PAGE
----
The Human Rights Commission (HRC) has commended government for adopting the Criminalization of Torture in Zambia Bill saying it will enhance protection of the right to freedom from torture or inhuman treatment.
In a statement yesterday, HRC spokesperson Muleya Mweelwa stated that providing legal guarantees to human rights was any government’s obligation.
“The Human Rights Commission wishes to commend the Government for adopting the Criminalization of Torture in Zambia Bill during the Cabinet Meeting held on 4th December 2017. The adoption of the Criminalization of Torture in Zambia Bill is a landmark decision towards enhanced protection of the right to freedom from torture and other cruel, inhuman or degrading treatment or punishment in line with national, regional and international human rights laws. Providing legal guarantees to human rights is one of the important obligations of any government in promoting and protecting human rights and it is encouraging that the Government is demonstrating its commitment in this respect,” Mweelwa stated.
He observed that the adoption of the bill had come at a good time when the international community, including Zambia, was commemorating the upcoming 70th Anniversary of the Universal Declaration of Human Rights.
“Government’s decision and announcement could not have come at a better time than now when the international community, including Zambia, is commemorating the upcoming 70th Anniversary of the Universal Declaration of Human Rights which falls on 10th December 2018 under the theme: ‘Stand up for Equality, Justice and Human Dignity’. Torture is an act of injustice and severely violates human dignity. The government decision must be commended because it is long overdue. The Criminalisation of torture in Zambia will give legal effect to Article 15 of the Zambian Constitution and domesticate the 1984 United Nations Convention Against Torture and Other Cruel, Inhuman or Degrading Treatment or Punishment which Zambia ratified in 1998,” he stated.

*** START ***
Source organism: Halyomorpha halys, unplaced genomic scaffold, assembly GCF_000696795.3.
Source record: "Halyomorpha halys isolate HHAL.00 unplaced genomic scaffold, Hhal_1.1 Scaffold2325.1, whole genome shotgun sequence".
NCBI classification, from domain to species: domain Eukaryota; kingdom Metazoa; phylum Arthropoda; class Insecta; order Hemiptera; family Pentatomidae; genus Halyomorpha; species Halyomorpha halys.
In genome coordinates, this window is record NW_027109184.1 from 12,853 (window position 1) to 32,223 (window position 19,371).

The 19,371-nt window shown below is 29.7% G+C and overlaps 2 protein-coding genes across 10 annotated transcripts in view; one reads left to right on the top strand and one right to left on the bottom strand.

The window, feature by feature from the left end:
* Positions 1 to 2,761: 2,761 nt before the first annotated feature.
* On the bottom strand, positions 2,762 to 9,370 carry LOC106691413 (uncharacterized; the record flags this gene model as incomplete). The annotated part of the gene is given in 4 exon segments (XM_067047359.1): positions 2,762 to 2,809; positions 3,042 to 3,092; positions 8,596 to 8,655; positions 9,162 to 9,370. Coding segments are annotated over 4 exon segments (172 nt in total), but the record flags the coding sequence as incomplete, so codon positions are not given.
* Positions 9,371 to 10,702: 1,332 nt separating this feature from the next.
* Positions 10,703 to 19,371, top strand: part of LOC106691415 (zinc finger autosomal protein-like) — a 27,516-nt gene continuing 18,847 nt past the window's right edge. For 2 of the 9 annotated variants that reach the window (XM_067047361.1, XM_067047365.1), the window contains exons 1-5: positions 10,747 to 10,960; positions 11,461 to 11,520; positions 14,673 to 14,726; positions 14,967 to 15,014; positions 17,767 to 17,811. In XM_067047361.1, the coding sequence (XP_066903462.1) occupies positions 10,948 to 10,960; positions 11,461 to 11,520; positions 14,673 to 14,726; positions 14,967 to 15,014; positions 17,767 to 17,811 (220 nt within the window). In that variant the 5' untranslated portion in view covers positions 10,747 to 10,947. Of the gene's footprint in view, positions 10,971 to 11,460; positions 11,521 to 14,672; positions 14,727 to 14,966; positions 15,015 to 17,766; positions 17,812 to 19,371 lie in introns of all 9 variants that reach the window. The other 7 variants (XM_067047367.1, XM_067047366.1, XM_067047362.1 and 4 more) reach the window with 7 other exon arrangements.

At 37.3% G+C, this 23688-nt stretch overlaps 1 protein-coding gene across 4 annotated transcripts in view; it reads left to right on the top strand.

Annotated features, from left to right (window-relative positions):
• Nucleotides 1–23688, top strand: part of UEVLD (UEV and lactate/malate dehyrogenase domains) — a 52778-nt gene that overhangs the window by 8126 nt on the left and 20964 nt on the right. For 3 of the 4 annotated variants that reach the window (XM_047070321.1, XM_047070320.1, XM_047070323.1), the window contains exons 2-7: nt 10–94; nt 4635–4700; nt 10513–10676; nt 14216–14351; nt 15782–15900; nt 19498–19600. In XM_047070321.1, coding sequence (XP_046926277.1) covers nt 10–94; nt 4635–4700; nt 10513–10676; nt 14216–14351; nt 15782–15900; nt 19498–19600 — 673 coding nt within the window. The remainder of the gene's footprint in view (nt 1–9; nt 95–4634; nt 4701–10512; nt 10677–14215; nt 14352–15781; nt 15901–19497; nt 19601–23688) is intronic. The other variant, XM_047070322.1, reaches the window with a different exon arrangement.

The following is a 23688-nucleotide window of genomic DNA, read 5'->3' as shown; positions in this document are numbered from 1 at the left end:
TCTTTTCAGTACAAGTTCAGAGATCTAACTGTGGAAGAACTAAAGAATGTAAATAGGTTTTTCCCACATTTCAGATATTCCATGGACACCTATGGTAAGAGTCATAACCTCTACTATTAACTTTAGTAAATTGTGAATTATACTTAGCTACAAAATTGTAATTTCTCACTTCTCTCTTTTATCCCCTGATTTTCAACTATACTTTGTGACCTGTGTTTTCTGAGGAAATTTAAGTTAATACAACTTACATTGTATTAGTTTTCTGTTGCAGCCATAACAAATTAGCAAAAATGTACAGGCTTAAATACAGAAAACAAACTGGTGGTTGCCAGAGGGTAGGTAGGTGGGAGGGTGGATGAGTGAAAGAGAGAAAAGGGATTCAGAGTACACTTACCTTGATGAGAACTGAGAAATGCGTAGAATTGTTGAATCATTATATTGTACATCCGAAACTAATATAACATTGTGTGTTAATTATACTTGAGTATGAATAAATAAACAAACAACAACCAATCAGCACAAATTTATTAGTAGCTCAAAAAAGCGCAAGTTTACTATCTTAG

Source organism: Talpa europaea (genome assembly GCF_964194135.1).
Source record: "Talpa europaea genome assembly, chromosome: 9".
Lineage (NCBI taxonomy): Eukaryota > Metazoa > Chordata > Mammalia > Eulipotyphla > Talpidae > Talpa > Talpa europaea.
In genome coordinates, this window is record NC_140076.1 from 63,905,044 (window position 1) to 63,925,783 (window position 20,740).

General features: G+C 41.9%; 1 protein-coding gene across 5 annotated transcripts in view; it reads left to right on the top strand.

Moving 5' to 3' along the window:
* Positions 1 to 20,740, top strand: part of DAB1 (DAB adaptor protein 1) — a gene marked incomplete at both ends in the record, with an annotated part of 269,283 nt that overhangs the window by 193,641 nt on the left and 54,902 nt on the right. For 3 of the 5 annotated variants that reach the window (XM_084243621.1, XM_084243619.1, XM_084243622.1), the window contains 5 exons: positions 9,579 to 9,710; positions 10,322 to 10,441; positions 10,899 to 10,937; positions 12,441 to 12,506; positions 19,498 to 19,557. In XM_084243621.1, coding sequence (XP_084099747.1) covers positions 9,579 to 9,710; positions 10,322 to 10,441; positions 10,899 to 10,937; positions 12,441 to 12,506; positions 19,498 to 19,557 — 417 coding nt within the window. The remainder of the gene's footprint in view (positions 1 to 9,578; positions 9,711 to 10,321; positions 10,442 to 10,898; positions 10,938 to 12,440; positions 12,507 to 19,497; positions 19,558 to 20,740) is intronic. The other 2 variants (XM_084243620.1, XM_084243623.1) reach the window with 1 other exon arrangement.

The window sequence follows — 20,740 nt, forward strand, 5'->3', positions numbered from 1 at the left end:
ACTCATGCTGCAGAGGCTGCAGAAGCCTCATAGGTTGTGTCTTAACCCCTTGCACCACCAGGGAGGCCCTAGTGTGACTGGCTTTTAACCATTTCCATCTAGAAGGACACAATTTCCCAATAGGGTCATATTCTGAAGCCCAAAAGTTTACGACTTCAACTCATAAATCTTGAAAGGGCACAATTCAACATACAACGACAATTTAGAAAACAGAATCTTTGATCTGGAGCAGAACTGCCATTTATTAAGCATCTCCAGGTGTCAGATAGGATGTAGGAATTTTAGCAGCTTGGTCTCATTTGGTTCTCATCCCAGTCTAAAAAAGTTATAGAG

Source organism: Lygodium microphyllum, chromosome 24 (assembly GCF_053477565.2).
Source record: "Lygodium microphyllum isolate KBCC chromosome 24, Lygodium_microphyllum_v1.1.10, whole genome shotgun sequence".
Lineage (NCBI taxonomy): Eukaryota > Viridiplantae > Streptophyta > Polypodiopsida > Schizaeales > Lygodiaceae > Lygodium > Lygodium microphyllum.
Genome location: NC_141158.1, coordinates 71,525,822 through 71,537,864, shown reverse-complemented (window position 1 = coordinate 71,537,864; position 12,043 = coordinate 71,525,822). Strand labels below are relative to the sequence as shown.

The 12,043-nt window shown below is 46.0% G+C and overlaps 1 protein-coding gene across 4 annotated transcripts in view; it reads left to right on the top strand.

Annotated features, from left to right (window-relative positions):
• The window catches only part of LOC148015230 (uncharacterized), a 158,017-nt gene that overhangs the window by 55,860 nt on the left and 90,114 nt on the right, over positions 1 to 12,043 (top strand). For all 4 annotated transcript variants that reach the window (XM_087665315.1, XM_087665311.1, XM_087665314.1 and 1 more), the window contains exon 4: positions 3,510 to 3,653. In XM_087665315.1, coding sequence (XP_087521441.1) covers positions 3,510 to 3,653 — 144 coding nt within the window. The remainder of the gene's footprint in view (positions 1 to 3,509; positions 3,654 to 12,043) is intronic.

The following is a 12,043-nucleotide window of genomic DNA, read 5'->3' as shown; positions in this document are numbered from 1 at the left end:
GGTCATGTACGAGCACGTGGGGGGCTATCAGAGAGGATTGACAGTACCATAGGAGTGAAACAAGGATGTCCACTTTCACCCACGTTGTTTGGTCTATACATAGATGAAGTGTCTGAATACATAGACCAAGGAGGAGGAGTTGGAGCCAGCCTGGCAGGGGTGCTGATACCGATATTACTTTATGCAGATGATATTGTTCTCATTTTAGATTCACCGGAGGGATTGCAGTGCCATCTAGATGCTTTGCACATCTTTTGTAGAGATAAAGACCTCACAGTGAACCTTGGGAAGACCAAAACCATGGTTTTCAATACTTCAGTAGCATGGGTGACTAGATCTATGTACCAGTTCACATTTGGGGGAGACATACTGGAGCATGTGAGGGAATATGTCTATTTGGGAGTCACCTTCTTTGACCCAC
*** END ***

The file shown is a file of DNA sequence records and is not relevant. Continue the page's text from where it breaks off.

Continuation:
Mweelwa hoped members of parliament would support government’s efforts to enact the Anti-Torture law.
“The enactment of a national law criminalizing torture in Zambia has been one of the recommendations which UN Member Countries have been making during the 2008, 2012 and 2017 Universal Periodic Reviews (UPR) of Zambia’s human rights record. It should be noted that during all the three cycle of reviewing Zambia’s human rights record, Zambia had been accepting to enact a law criminalising torture but until now, no tangible action had been taken to implement that commitment.The Human Rights Commission is hopeful that there will be no wavering commitment towards presenting the Bill to Parliament for enactment during the Second Session of the 12th National Assembly in 2018. It is also hoped that members of parliament will unanimously support the government efforts to enact the Anti-Torture law,” he stated.
Mweelwa further called for support from stakeholders towards capacity building of law enforcement officers
“The Commission is calling upon all stakeholders and development partners to support efforts towards capacity building of law enforcement officers in modern investigation and interrogation skills. As well as providing them with modern equipment in order to enable them to continue executing their duties without engaging in criminal acts of torturing and ill-treating suspects.The Commission will continue sensitizing both duty bearers and rights holders on the importance of respecting human rights. The Commission will also continue with its human rights monitoring role and taking steps towards ending impunity in acts of torture by both State and Non-State Actors,” stated Mweelwa.